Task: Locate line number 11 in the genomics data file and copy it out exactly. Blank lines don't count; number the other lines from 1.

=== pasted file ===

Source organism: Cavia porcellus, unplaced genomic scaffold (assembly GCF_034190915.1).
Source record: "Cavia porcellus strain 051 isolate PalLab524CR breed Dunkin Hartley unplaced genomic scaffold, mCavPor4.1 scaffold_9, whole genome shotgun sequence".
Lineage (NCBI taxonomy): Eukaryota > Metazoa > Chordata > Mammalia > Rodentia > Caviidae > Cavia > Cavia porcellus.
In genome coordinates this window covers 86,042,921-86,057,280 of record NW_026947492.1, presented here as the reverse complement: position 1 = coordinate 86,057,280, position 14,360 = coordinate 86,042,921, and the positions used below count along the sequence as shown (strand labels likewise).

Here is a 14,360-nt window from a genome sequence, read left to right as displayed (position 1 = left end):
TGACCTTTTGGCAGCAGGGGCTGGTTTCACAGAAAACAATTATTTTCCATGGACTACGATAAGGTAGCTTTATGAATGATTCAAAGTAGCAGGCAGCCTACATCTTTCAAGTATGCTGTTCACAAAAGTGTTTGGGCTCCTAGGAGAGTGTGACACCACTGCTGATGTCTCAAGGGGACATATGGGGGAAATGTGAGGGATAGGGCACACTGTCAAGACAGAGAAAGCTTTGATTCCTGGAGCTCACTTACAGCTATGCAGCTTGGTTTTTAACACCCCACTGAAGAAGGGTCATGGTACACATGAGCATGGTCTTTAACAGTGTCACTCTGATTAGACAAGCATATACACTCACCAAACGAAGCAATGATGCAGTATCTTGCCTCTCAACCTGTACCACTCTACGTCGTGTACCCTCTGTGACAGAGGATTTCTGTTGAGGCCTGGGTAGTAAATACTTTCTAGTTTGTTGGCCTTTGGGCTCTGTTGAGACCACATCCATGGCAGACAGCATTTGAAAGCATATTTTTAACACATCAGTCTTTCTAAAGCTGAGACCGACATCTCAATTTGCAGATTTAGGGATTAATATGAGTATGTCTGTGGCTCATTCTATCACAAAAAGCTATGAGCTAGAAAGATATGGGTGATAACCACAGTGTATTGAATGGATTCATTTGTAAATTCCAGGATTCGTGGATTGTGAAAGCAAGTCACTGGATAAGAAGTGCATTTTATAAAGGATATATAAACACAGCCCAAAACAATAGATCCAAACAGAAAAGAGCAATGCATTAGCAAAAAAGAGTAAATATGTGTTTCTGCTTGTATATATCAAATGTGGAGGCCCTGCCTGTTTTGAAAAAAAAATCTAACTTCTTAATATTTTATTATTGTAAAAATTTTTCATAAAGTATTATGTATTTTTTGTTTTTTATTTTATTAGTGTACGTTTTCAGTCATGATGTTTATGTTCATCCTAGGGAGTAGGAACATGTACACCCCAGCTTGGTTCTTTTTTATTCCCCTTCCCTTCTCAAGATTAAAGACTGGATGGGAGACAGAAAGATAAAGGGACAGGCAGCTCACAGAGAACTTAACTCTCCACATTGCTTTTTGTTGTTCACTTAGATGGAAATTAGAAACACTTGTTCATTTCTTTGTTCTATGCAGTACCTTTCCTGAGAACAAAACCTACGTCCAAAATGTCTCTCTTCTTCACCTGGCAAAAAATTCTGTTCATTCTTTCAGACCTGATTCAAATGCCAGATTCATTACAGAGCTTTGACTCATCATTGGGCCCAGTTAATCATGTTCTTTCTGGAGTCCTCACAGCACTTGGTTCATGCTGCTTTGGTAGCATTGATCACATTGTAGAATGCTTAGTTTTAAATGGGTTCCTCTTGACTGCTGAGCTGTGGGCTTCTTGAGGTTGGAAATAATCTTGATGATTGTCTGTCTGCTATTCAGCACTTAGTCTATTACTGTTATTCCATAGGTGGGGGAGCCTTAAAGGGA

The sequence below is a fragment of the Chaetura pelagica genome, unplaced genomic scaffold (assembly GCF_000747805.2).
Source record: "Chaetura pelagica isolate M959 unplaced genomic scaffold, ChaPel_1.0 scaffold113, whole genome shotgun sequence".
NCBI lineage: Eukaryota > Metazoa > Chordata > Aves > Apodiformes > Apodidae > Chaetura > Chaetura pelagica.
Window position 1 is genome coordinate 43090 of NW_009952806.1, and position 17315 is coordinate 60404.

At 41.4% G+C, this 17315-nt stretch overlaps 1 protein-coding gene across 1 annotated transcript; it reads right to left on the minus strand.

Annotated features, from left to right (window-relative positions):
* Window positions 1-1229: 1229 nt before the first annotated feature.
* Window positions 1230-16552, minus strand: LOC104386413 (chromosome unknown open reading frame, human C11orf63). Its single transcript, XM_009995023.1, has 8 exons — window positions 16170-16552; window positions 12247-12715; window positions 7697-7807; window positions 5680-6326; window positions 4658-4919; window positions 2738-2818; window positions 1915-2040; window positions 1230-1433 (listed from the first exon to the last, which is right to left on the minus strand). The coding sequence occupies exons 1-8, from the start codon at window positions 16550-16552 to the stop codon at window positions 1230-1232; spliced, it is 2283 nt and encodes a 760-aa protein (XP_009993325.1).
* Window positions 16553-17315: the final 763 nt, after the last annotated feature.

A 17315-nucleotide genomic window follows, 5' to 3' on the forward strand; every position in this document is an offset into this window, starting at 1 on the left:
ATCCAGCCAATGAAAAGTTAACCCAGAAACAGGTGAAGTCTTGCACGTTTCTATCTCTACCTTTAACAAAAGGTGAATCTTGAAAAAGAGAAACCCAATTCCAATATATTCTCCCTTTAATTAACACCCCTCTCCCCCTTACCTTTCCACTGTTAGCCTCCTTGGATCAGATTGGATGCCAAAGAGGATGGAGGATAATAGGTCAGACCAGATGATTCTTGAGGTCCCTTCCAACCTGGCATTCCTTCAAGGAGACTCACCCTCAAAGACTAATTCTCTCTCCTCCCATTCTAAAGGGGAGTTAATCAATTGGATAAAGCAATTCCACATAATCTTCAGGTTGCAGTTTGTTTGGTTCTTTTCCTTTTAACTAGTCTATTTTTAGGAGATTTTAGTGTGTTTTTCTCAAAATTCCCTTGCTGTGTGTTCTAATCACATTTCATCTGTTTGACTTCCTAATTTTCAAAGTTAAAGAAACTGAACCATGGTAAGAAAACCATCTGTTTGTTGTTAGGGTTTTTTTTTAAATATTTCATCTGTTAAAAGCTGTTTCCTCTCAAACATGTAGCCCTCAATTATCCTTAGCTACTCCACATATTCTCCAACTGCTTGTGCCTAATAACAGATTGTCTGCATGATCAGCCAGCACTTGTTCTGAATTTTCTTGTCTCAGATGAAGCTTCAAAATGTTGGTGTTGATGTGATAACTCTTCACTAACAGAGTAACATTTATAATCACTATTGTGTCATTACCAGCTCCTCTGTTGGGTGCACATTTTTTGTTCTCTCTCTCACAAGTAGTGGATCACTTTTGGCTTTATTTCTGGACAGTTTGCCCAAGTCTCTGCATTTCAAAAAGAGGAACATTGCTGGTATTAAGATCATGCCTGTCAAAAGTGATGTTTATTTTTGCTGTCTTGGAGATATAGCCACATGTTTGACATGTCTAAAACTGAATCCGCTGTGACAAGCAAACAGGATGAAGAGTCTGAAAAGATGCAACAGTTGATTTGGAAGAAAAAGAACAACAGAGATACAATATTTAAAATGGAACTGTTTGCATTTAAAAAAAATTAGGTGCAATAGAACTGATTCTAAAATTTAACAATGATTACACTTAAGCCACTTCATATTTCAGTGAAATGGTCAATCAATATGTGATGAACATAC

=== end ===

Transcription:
At 41.4% G+C, this 17315-nt stretch overlaps 1 protein-coding gene across 1 annotated transcript; it reads right to left on the minus strand.